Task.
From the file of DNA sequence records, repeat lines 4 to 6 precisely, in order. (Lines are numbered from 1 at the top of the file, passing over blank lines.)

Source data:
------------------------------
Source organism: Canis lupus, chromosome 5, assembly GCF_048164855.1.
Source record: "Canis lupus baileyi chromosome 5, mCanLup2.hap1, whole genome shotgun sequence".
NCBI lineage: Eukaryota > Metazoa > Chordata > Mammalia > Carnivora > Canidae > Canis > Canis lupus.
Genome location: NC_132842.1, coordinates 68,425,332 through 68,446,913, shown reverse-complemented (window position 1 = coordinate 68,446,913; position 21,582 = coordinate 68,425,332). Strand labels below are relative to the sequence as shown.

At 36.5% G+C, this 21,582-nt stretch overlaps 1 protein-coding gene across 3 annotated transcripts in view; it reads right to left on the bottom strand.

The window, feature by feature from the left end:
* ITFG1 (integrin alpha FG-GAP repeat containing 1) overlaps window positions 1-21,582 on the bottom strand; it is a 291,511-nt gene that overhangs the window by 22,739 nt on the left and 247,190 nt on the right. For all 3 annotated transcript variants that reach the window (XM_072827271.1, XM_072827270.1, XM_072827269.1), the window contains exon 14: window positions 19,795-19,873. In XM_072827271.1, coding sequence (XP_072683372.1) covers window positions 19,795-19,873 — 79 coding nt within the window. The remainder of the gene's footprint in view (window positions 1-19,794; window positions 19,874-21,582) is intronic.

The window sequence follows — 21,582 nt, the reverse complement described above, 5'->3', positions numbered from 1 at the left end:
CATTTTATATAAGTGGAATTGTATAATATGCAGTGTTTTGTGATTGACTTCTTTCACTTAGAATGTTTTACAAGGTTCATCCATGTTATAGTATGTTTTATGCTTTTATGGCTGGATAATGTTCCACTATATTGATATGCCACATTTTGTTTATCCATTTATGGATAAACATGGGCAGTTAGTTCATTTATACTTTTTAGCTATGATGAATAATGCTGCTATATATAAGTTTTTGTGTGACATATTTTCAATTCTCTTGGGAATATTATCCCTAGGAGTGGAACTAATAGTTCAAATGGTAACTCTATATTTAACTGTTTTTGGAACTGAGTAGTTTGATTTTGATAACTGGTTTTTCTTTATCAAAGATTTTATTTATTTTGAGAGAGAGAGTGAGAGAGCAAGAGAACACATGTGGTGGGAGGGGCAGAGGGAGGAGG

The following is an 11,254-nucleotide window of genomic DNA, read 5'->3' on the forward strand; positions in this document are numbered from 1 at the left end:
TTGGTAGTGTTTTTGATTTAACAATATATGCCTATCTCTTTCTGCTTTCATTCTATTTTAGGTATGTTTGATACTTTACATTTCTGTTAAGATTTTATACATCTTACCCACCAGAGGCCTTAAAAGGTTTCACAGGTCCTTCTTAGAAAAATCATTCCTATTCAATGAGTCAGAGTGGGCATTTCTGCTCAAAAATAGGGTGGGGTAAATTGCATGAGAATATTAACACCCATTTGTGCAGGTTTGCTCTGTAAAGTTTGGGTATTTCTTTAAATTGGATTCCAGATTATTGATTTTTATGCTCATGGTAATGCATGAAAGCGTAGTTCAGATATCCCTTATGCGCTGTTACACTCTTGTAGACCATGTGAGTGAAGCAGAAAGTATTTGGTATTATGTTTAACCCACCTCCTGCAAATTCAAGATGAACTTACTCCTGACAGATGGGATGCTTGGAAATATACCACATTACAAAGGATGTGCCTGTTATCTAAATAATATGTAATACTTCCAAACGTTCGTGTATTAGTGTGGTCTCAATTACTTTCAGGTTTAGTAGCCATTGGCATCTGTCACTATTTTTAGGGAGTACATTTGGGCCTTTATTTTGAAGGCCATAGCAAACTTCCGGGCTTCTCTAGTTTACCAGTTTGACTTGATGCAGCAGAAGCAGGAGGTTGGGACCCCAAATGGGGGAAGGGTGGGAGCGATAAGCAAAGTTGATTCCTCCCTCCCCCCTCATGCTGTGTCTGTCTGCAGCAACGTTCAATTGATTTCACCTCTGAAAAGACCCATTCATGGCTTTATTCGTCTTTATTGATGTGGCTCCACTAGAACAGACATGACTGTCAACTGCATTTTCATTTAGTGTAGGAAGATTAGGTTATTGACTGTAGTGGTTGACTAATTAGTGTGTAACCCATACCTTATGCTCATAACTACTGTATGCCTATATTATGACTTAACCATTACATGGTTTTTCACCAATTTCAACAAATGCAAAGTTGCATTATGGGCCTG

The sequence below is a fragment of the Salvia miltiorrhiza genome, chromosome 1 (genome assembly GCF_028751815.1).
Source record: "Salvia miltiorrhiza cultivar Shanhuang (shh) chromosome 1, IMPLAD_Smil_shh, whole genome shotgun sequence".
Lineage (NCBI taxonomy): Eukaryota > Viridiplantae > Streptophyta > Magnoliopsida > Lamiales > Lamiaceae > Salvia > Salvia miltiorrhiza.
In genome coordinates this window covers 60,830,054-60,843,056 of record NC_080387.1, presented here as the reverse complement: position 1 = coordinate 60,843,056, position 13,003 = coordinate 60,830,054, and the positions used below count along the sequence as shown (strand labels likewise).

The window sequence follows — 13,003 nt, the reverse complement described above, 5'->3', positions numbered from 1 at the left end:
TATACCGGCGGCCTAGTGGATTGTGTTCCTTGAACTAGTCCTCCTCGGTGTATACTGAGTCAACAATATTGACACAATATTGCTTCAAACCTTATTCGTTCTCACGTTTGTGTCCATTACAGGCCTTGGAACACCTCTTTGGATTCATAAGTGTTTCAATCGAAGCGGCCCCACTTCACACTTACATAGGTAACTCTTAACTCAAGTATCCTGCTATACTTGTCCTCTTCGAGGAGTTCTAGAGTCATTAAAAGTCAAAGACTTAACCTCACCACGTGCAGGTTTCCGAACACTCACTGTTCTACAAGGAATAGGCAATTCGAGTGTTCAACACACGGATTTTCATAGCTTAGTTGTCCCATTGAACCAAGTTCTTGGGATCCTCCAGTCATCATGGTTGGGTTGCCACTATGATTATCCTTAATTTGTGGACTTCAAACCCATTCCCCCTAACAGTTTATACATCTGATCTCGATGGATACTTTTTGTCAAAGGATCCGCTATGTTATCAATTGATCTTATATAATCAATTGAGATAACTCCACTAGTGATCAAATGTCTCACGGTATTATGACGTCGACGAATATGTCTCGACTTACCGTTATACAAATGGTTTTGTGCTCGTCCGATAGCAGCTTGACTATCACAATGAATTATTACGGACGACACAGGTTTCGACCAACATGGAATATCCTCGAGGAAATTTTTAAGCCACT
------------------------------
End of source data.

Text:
Genome location: NC_132842.1, coordinates 68,425,332 through 68,446,913, shown reverse-complemented (window position 1 = coordinate 68,446,913; position 21,582 = coordinate 68,425,332). Strand labels below are relative to the sequence as shown.

At 36.5% G+C, this 21,582-nt stretch overlaps 1 protein-coding gene across 3 annotated transcripts in view; it reads right to left on the bottom strand.

The window, feature by feature from the left end: